abstract = "The concept of distributed leadership has come to have increasing influence in the last decade or so, attracting much scholarly exploration and research, generating diverse definitions and understandings. The theoretical perspective taken for the purposes of this study is that leadership is emergent and that it arises through complex, interactive processes and is not the preserve of senior roles designated with leadership authority. The aim of the research study is to investigate distributed leadership and perceptions of whether and in what ways it promotes or otherwise social justice and democratic practices. The study explores this in the context of one case study (secondary) school. The report concludes with five requirements which we suggest it would be helpful for policy-makers wanting to develop school leadership to reflect upon. Firstly, advancing the quality of school leadership requires developing the leadership capabilities of everyone in the school - both those who are in designated leadership positions and those (such as many teachers, support staff and students) who are not. Secondly, developing the leadership capabilities of all requires the development of school cultures and structures that provide the social, professional and institutional support necessary to create environments that facilitate individual initiative and collaborative working and learning. Thirdly, the development and sustaining of such school cultures and structures requires long-term investment by schools and by the governments and other agencies that support schools. Fourthly, distributed leadership requires respect for both autonomy (individual views, professionalism, creativity and needs) and authority (school purpose, goals, values and structures), which means school members helping to shape schools{\textquoteright} educational purposes, values, etc. as well as working within these. Fifthly, helping distributed leadership to be fair and of benefit to the learning of all requires it to be guided by a broad concept of social justice that encourages schools to ask critical questions about involvement (participative justice), respect (cultural justice), learning (developmental justice) and resources (distributive justice). ",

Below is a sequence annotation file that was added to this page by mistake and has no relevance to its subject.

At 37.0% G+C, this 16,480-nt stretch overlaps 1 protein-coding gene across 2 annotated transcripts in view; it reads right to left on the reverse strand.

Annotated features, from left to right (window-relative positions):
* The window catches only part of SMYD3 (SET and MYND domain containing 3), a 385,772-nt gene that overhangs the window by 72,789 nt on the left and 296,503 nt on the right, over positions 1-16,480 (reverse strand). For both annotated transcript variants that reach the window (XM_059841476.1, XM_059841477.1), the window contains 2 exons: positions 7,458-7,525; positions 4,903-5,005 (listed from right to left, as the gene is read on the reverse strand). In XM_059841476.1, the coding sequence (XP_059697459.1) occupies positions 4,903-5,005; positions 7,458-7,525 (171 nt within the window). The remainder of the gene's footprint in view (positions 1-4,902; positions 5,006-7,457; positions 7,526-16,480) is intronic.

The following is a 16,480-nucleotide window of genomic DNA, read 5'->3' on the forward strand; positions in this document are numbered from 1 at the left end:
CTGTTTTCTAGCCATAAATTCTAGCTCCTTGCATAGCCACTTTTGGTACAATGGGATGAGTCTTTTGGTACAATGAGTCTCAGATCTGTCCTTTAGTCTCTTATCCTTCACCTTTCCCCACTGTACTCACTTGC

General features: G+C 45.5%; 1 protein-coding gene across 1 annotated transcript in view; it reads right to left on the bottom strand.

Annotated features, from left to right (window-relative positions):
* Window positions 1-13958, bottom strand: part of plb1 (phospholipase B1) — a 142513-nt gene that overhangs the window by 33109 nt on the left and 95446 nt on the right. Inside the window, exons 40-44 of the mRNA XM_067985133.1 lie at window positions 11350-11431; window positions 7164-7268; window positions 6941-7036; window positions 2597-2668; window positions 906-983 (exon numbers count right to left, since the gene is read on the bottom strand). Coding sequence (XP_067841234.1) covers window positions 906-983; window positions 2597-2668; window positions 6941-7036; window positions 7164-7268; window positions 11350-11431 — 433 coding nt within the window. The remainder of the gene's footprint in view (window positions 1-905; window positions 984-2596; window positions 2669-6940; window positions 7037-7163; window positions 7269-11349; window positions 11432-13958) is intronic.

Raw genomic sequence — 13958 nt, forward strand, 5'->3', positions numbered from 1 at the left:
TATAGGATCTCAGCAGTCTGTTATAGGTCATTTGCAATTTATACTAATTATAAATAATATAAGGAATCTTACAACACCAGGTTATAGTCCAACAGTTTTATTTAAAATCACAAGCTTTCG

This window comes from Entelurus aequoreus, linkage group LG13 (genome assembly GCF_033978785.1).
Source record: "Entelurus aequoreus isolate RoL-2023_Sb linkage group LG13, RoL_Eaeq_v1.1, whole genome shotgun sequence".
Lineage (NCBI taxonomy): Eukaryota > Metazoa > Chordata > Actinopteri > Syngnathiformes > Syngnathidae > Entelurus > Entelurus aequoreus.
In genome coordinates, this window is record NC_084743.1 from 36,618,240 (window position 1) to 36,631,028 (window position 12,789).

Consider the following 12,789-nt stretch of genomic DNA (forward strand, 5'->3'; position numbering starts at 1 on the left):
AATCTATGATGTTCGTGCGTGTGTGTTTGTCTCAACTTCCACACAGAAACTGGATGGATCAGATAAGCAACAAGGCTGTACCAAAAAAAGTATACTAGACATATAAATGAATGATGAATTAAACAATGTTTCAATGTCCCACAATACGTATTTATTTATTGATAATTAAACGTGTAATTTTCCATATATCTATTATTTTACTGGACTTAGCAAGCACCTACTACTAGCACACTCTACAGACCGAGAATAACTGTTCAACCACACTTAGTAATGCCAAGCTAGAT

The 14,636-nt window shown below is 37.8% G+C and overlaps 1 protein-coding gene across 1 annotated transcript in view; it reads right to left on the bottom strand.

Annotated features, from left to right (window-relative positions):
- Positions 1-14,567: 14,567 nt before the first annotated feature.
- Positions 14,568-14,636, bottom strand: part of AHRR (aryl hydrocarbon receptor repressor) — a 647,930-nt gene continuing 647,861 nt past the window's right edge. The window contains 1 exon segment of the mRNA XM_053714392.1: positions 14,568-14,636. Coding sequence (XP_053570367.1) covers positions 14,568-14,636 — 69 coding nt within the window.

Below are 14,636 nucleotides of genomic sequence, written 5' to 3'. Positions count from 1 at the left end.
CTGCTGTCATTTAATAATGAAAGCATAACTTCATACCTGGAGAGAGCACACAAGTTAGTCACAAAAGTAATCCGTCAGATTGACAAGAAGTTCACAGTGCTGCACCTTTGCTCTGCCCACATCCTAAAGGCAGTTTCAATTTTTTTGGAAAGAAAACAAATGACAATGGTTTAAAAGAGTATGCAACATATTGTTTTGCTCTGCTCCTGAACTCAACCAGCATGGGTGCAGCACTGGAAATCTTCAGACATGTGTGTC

author = "Philip Woods and Amanda Roberts",
year = "2013",
month = dec,
language = "English",
pages = "148--170",
editor = "Lejf Moos and Pavlos Hatzopolous",
booktitle = "School Leadership as a driving force for equity and learning:",